However, now there is a virus test that can help users detect whether a specific website has updated itself to eliminate the bug, and if so users would have the green light to change their passwords and update their security measures.

Hackers are increasingly infiltrating service providers as a way into their victim’s accounts

The Heartbleed story also reflects a growing concern that hackers are increasing their use of outsourced service providers as a means of gaining access to individuals and organisations.

In 2012 US companies spent over $134 billion on business outsourcing. Everything from services to accounting and finance and the estimates are that these amounts will increase to over $250 billion when this is reckoned for 2013.

A Report by Mandiant says that in 2012 14% of Energy, Oil and Gas, 8% of computer hardware and software, 7% of Media, 4% of Pharmaceuticals, 17% of Aerospace and Defense, 11% of Finance, 7% of Legal and Consulting, 6% of Telecoms and 25% of Other companies were victims of hack attacks.

‘In other cases, we have seen examples where contracted service providers have been the primary target. For example, during one of our investigations we found evidence that attackers gained access to a large defence contractor who, as part of their services portfolio, provided support and managed services for a number of smaller defence contractors. We found these attackers accessed the networks of the smaller companies through the connections they shared with the vendor. Meanwhile, other divisions of the service provider produced products and performed services, which were of interest to the attackers who stole email and other files related to these products and services’.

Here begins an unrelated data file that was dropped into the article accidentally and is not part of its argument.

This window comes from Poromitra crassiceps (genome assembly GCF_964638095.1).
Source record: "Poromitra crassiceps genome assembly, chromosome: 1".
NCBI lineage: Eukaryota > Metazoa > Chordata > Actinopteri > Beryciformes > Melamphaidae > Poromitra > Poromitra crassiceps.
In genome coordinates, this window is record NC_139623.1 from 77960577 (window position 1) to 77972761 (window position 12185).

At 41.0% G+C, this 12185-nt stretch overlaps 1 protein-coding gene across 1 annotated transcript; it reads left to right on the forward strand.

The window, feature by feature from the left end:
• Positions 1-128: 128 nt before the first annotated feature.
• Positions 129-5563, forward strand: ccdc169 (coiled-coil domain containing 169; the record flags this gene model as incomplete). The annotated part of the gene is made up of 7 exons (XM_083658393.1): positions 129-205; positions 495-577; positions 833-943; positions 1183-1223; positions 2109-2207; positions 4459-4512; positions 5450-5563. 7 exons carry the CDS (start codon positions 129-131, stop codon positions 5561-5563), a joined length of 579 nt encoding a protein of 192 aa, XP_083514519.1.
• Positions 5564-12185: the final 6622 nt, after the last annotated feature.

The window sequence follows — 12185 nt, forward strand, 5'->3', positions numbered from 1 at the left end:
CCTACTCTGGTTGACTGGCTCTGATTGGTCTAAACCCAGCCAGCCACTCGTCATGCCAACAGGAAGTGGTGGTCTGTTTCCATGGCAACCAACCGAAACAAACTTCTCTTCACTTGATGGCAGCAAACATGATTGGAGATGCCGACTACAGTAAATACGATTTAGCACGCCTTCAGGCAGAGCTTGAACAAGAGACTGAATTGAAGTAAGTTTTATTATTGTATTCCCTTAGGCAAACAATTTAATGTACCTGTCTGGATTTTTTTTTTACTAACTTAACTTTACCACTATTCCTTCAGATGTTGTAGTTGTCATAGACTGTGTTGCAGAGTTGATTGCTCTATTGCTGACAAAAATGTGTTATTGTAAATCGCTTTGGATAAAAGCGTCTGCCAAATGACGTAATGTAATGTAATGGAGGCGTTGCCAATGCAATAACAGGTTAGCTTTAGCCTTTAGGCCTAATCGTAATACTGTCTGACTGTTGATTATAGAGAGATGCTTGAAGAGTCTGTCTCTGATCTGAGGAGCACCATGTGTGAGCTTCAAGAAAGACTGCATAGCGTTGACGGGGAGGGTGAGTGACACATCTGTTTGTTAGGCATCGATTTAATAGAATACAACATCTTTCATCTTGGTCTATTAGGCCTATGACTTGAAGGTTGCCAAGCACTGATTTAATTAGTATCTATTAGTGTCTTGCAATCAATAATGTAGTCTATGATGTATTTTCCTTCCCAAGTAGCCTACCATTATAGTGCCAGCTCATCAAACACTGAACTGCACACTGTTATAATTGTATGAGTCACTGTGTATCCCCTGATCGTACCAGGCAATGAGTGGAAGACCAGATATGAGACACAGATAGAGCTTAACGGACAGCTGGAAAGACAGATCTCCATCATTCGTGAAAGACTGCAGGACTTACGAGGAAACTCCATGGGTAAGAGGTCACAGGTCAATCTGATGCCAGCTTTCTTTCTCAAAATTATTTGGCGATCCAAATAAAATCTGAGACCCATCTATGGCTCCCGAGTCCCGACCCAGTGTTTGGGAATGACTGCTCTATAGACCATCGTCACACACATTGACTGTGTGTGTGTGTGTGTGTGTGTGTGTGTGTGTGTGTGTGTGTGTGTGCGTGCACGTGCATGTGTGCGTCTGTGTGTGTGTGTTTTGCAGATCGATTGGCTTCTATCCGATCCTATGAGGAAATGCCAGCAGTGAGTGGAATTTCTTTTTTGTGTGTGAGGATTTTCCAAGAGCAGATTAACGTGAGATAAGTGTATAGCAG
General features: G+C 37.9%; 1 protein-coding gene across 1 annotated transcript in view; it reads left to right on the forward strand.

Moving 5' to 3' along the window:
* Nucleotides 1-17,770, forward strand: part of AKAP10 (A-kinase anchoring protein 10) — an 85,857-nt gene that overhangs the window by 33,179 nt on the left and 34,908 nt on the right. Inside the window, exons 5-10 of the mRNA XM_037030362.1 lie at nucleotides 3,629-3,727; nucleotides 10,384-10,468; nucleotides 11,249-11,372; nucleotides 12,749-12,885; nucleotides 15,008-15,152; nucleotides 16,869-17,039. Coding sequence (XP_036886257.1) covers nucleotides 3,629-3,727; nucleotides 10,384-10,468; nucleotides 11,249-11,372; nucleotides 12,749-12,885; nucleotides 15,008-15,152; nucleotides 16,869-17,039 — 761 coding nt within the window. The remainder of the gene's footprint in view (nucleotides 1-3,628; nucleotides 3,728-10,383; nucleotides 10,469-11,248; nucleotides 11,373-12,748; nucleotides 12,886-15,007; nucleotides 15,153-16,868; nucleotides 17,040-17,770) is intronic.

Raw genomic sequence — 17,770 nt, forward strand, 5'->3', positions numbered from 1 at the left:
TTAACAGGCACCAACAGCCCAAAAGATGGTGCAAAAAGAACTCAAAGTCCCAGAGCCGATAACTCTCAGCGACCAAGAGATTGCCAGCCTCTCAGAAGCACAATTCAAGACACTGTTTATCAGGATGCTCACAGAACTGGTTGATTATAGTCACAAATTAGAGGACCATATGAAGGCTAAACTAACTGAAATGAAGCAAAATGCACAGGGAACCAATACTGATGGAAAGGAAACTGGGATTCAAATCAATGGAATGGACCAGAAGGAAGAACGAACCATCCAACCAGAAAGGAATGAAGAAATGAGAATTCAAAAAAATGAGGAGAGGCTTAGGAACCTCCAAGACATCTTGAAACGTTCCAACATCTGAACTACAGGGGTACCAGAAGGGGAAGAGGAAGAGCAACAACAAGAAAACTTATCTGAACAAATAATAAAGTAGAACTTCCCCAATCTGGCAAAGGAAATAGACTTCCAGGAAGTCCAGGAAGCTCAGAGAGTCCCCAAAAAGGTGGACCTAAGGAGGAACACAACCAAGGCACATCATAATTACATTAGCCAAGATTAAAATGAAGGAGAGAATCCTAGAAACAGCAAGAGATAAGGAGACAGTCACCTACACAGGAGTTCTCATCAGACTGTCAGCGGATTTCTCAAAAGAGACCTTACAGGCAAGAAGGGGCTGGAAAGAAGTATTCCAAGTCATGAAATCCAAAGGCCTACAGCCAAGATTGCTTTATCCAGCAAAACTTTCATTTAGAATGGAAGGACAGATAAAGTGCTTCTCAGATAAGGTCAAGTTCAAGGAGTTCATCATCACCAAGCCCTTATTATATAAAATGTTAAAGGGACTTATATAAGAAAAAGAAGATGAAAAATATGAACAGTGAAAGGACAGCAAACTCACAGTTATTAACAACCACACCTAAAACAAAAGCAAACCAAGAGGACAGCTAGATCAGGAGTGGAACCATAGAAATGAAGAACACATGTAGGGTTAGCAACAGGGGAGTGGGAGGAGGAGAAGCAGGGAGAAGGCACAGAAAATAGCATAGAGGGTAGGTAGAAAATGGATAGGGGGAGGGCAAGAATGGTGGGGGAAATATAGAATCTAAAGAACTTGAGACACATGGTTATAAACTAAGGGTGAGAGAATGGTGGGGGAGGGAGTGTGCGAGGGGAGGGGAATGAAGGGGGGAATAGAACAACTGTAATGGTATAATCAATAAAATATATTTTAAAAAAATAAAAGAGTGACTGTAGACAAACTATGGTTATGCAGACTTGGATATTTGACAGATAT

Mandiant visit

Cognitive bias risk inside your Organisation

Risks to organisation come not only from the outside but also, from a variety of inside employees. This can happen from internal mistakes by staff and teams or from insiders with a purpose like Snowden. Most organisations do not want to believe that they have an internal problem and the best way to deal with this is to make random occasional checks using different internal and some external teams.

Why are UK Police Forces Cyber Plans so Inadequate?

Only three forces out of the forty-three police forces in England and Wales have a comprehensive plan to deal with a large-scale cyber-attack, a report has found. It also found only 2% of police staff across 37 forces had been trained on investigating cybercrime.